Consumed by Fire: “He Waits for Me”

There’s a place I go
when I need a getaway
there’s a peace I know
that sooths the soul
And this life I’ve found
I know it’s not my own
so when I run to you
it’s like I’m running home

where I find peace
I find my way
down by the water
He waits for me
where I find strength for each and every day
joy in the midst of any pain
I believe down by the water
He waits for me

so if you’re rollin’ the dice
and just tryin to make it through
there are hands that are reaching out for you
and if you’re holding back tears
and just trying to be strong
there’s a place that is calling out for you
this is the place that I’m always running to
yes it is

where I find peace
I find my way
down by the water
He waits for me
where I find strength for each and every day
joy in the midst of any pain
I believe down by the water
He waits for me

yeah
oh there is peace
here down by the water
lay it down
here down by the water
lay it down
here down by the water
He waits
He waits
He waits for me
here down by the water
just lay it down
here down by the water
lay it down
here down by the water
He waits
He waits
He waits for me
here down by the water
There is joy
here down by the water
And there is strength
here down by the water
He waits
He waits

where I find peace
I find my way
down by the water
He waits for me
where I find strength for each and every day
joy in the midst of any pain
I believe down by the water
He waits for me

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The Mission of the Church: Wrapping Up, Part 1

Eucharist-Mission1So it turns out that the mission of the church is a huge topic. How does an eldership respond to this in their leadership of the church? Here are some thoughts. I’m open to other suggestions. After all, I can’t claim to have done all this and seen how well it works in action.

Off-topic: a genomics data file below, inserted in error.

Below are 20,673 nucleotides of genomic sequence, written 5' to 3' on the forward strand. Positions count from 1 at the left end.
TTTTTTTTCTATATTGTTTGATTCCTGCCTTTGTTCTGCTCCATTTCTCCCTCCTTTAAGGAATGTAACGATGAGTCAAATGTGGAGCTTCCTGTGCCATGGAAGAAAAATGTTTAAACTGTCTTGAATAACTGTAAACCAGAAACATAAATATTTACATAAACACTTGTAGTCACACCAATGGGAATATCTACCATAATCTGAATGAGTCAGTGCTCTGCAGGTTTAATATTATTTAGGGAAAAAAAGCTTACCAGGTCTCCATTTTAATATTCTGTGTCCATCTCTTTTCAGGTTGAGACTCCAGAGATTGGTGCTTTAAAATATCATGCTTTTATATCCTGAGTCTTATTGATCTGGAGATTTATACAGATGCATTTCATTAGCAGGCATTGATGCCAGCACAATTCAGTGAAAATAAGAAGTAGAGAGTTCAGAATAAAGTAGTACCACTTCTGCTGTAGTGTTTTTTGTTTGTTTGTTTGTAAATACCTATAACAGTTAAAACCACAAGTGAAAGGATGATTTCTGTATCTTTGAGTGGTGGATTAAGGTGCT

Step 1: Encourage God’s reign within the church

  1. While the atonement, Plan of Salvation, and such like should be preached, these should not be at the center of preaching and teaching to the church. Church is not about going to heaven when you die. It’s about the the Kingdom becoming more fully realized, beginning with the church. It’s about the “Your kingdom come, your will be done, on earth as it is in heaven” coming true in your church. It’s about the church learning to live the Sermon on the Mount, Rom 12 – 15, and other central, ethical teachings. It’s about the church becoming the church.
    1. To accomplish this, I’d look closely at the sermons, Bible classes, and small group materials to be certain not only that these kinds of questions are addressed, but that they’re addressed in terms of life in the church as a community, rather than solely as individual virtues.
    2. I’d particularly point out that if we were doing our jobs as leaders, our oldest members would be the most sacrificial, most submissive, and most willing to serve others. I’d make becoming like Jesus a stated goal.

Continue reading

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Advice to a New Elder: They Smell Like Sheep, Part 7 (Boundaries)

shepherd3At last we get to the pastoral part of an elder’s job description. First, a few boundaries —

Power under submission

There is no reason to insist that all elders take on pastoral duties — unless you also insist that all elders teach and all elders participate in administrative decisions.

There is simply no scriptural warrant for putting our understanding of “shepherd” above the equally biblical terms “elder,” “overseer,” “leader,” and “ruler.”

(1 Tim. 5:17 ESV) Let the elders who rule well be considered worthy of double honor, especially those who labor in preaching and teaching.